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By Michael Feder
“Make a name for yourself. Be somebody.”
It was his father who shared these words with Marco Grijalva, and they could serve as a thesis statement for the life Grijalva would go on to lead.
His father was the first person on either side of the family to graduate college. He instilled in his young son the drive for self-growth, fueled by education and hard work.
These qualities would power Grijalva through a decades-long career at Intel, where he still works today.
Born and raised in Arizona, Grijalva did not know exactly what he wanted his life and career to look like. From physical therapy to marketing, political science to criminology, a number of disciplines piqued Grijalva’s curiosity. The breadth of his interests can be seen clearly in the degrees he picked up from a state university in 1999: a general business degree, a liberal arts degree and a sociology minor.
Grijalva had proved he could work hard to achieve his goals. That was clear. The direction his life and career would take, however, was still a very open question. It would not be long after graduating college when an opportunity provided the answer.
Today, Grijalva has spent more than two decades working at Intel, but his tenure was not necessarily a sure thing when he started. After graduating college, Grijalva interviewed for an internship at Intel but was told the program was full. Unless an attendee dropped out, Grijalva would not be able to attend.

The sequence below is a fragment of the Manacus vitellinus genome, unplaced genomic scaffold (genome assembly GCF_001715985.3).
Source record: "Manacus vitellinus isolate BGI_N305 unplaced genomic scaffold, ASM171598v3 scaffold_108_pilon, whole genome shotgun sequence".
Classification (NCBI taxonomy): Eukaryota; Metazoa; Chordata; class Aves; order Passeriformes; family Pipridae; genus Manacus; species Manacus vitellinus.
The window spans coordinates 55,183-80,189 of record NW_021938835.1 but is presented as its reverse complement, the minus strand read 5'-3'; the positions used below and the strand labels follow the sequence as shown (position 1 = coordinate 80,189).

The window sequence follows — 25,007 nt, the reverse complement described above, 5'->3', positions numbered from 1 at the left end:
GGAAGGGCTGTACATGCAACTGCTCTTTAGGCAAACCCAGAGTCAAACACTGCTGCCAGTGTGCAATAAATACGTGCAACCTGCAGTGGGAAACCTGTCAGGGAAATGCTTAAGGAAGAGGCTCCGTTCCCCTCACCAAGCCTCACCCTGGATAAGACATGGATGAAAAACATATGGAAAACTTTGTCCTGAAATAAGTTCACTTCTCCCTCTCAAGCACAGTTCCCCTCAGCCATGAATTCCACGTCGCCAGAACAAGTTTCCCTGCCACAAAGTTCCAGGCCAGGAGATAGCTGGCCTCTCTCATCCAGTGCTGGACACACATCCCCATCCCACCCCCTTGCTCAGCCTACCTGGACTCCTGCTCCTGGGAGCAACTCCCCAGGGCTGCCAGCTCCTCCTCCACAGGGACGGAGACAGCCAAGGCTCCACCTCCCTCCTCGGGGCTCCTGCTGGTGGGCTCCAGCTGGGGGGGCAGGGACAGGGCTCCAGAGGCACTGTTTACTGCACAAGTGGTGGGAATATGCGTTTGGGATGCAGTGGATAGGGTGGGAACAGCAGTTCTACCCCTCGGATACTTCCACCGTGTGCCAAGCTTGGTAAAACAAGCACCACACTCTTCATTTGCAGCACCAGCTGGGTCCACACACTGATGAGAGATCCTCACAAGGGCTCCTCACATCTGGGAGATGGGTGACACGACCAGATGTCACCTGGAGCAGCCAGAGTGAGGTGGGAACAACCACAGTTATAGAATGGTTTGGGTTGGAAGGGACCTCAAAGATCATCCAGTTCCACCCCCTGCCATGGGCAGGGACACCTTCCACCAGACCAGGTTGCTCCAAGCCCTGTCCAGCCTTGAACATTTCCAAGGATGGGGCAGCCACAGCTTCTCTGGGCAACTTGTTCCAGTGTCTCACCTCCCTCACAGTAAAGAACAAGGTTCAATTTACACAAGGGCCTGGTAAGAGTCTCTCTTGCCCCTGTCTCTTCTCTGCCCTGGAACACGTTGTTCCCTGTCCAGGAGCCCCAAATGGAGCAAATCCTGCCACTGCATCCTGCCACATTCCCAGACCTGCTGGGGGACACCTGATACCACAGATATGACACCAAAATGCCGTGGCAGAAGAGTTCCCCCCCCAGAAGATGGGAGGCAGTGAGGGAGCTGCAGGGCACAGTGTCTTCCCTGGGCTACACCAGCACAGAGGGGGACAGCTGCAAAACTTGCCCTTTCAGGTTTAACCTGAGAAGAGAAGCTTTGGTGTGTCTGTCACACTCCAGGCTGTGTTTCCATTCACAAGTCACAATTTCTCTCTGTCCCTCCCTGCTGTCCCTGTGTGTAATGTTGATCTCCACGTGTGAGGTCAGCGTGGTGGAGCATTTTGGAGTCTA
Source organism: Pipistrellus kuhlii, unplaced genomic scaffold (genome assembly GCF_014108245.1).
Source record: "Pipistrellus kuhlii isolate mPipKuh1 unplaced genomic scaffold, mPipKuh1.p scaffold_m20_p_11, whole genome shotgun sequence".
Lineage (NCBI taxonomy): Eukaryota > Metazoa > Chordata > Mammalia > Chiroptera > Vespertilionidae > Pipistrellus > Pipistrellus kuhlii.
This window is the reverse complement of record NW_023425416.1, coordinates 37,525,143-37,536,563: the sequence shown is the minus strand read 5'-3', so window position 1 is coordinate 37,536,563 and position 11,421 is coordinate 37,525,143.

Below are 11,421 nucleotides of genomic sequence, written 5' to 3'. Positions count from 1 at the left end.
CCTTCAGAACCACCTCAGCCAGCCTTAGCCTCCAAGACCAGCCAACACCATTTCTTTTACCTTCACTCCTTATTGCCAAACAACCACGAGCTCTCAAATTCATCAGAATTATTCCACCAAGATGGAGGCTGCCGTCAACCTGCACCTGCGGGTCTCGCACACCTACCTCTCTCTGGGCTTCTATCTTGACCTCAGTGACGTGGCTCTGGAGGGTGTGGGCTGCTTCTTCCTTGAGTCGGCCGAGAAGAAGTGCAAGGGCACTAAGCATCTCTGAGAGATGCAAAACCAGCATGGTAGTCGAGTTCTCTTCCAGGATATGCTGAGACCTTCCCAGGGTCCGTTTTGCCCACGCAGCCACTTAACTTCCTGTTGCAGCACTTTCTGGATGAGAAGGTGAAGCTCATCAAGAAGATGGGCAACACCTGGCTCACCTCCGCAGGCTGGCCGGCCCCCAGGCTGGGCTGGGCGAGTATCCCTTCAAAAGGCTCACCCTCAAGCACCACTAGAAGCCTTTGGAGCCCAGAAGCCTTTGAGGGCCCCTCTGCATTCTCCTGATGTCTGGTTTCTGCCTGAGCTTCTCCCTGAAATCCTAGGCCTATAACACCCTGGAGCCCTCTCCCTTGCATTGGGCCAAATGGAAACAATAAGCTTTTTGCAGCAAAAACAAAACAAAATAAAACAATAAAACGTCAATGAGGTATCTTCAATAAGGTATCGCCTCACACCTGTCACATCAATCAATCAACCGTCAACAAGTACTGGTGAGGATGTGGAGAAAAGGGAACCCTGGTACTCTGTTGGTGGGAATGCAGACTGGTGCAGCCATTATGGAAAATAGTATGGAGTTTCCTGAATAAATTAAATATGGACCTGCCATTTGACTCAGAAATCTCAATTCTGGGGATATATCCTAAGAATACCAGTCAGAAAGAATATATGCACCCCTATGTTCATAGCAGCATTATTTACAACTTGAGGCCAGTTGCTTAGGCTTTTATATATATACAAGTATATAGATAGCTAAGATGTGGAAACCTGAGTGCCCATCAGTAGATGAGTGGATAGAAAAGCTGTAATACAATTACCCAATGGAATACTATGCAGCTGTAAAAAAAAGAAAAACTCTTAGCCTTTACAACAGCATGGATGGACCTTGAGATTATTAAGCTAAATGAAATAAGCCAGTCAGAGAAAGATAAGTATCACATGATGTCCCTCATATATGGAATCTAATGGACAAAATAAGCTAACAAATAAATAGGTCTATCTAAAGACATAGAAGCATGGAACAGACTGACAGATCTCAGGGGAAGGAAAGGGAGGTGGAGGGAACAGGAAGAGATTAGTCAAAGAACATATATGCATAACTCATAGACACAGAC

It just so happened that an attendee did drop out of the program, making space for Grijalva to attend that summer. His work ethic and commitment must have stood out, because Intel offered him a job in purchasing after his internship ended.
A year after starting at Intel, he met his wife. They were married about a year later in November 2001. They planned to travel before settling down, but the 2002 arrival of their first child, Gianna, drove Marco to double down on his role as a provider.
“The biggest thing for me is family,” Grijalva says, and it’s clear from the way he speaks about his wife and two children just how true that statement is. He worked hard to grow in the company but soon realized that furthering his education could help him realize a better life for himself and his family. He wanted to make sure he could provide if he were laid off or wanted to pursue another job.
That’s where University of Phoenix (UOPX) enters our story.
Thinking back to his father, Grijalva decided to take his father’s passion for education to the next level.
“I wanted to do him one better,” Grijalva says, “so I decided to be the first person on both sides of my family to get a graduate degree.”
This was not as straightforward as Grijalva makes it out to be. Around the summer of 2005, it was past the point when Grijalva could enroll at many state universities. He wanted to start sooner rather than later in a degree program that could fit around his two main responsibilities: his job and his family. His son had only recently been born, so it was crucial that he have enough time to care for him while he pursued his studies.